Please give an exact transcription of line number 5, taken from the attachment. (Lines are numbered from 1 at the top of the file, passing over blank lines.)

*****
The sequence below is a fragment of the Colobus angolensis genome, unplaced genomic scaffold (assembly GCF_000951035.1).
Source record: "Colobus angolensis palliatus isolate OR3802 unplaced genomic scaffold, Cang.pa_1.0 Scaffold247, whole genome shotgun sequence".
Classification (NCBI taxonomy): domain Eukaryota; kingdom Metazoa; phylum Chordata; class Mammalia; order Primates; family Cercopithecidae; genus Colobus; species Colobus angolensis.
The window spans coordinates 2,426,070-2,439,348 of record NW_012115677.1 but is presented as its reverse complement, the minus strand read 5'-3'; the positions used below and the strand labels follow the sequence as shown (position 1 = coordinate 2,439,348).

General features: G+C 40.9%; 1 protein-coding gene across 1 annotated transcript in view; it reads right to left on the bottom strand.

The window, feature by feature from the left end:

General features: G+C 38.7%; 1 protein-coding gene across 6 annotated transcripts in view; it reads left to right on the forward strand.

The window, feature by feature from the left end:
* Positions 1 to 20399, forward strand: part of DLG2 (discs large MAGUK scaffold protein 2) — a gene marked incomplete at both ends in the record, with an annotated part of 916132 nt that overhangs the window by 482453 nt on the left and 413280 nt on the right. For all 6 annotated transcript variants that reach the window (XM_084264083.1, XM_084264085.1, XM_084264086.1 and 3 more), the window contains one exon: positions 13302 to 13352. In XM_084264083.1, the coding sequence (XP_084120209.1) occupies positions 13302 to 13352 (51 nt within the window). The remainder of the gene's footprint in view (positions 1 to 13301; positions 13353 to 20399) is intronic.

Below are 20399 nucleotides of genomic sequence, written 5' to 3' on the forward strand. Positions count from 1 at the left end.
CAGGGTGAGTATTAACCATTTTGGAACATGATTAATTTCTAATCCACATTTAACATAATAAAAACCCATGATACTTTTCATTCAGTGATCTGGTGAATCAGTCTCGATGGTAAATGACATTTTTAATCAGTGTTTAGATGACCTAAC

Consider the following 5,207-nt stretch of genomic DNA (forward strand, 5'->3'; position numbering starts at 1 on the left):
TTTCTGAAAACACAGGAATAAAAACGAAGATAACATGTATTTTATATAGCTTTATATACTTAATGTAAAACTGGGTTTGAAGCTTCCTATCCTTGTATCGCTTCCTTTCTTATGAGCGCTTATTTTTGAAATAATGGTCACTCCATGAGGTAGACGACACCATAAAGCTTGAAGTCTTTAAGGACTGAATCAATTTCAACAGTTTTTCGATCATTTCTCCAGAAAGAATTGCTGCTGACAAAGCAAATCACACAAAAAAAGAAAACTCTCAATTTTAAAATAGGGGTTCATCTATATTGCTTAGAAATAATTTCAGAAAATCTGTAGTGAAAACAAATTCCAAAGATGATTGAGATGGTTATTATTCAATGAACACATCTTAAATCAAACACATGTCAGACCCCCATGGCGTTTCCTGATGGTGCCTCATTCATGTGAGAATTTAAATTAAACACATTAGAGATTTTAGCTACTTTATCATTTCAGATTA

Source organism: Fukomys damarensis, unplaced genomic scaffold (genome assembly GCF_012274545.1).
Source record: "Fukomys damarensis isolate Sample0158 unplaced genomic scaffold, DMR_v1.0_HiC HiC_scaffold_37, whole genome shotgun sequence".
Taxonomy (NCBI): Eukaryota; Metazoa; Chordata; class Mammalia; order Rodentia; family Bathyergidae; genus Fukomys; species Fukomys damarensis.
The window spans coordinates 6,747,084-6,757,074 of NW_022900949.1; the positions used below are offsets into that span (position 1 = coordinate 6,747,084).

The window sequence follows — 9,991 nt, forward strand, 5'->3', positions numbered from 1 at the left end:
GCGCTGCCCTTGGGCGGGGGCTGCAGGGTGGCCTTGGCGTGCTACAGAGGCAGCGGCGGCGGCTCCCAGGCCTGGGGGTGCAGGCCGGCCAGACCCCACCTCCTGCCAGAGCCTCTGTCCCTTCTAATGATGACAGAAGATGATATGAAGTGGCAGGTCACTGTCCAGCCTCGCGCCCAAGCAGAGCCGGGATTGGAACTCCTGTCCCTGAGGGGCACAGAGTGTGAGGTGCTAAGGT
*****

General features: G+C 40.9%; 1 protein-coding gene across 1 annotated transcript in view; it reads right to left on the bottom strand.